Cervelli, 28, had played in parts of seven big-league seasons with the Yankees, who signed him as an amateur free agent out of Venezuela in 2003. But due to a series of injuries, Cervelli had appeared in just 69 games over the past three seasons.
The teams announced the deal in news releases Wednesday night.
In 2010, he played his closest to a full season, appearing in 93 games and batting .271 with no home runs and 38 RBIs. In his Yankees career, Cervelli batted .278 with 10 home runs and 92 RBI, and his enthusiastic on-field demeanor endeared him to fans even as it antagonized some opponents.
But with rise of young John Ryan Murphy, who leap-frogged Austin Romine in the Yankees' farm system as the catcher of the future, and the Yankees' penchant for stockpiling pitching, Cervelli became expendable.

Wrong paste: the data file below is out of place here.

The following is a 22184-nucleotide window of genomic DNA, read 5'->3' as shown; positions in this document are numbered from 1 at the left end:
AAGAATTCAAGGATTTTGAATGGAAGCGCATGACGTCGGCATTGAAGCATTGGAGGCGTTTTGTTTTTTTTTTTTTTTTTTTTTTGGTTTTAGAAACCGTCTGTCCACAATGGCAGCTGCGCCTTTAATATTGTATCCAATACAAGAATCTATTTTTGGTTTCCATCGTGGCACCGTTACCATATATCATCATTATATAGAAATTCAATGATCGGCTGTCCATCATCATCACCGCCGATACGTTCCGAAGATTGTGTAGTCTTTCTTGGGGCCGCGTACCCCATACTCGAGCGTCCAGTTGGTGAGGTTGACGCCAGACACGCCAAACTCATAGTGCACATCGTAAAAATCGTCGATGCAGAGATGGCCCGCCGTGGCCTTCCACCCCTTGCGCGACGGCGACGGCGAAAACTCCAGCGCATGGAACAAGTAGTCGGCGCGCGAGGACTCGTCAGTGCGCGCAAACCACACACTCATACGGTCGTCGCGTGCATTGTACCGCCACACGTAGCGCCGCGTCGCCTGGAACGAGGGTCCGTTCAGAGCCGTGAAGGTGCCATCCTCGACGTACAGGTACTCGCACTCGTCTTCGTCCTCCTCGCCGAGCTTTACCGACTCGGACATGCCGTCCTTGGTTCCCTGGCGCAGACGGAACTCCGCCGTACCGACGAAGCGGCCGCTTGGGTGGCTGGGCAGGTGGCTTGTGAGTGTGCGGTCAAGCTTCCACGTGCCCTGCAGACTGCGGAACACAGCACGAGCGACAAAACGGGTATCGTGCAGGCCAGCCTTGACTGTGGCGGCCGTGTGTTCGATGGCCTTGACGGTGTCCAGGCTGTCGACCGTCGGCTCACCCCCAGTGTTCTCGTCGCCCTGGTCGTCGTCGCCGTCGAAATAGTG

Wilson, 27, was 3-4 with a 4.20 ERA in 70 appearances for the Pirates this past season but struck out 61 batters in 60 innings, a quality the Yankees covet in relievers, and curiously, has been more effective against right-handed hitters than against lefties in his career, holding them to a .206 batting average. Wilson was 6-1 with a 2.08 ERA in 2013.
Left-handers have hit .234 against Wilson in his three big-league seasons, and .253 in 2014. Overall, Wilson is 9-5 with a 2.99 ERA in 136 big-league appearances.
Information from ESPN.com senior writer Jerry Crasnick was used in this report.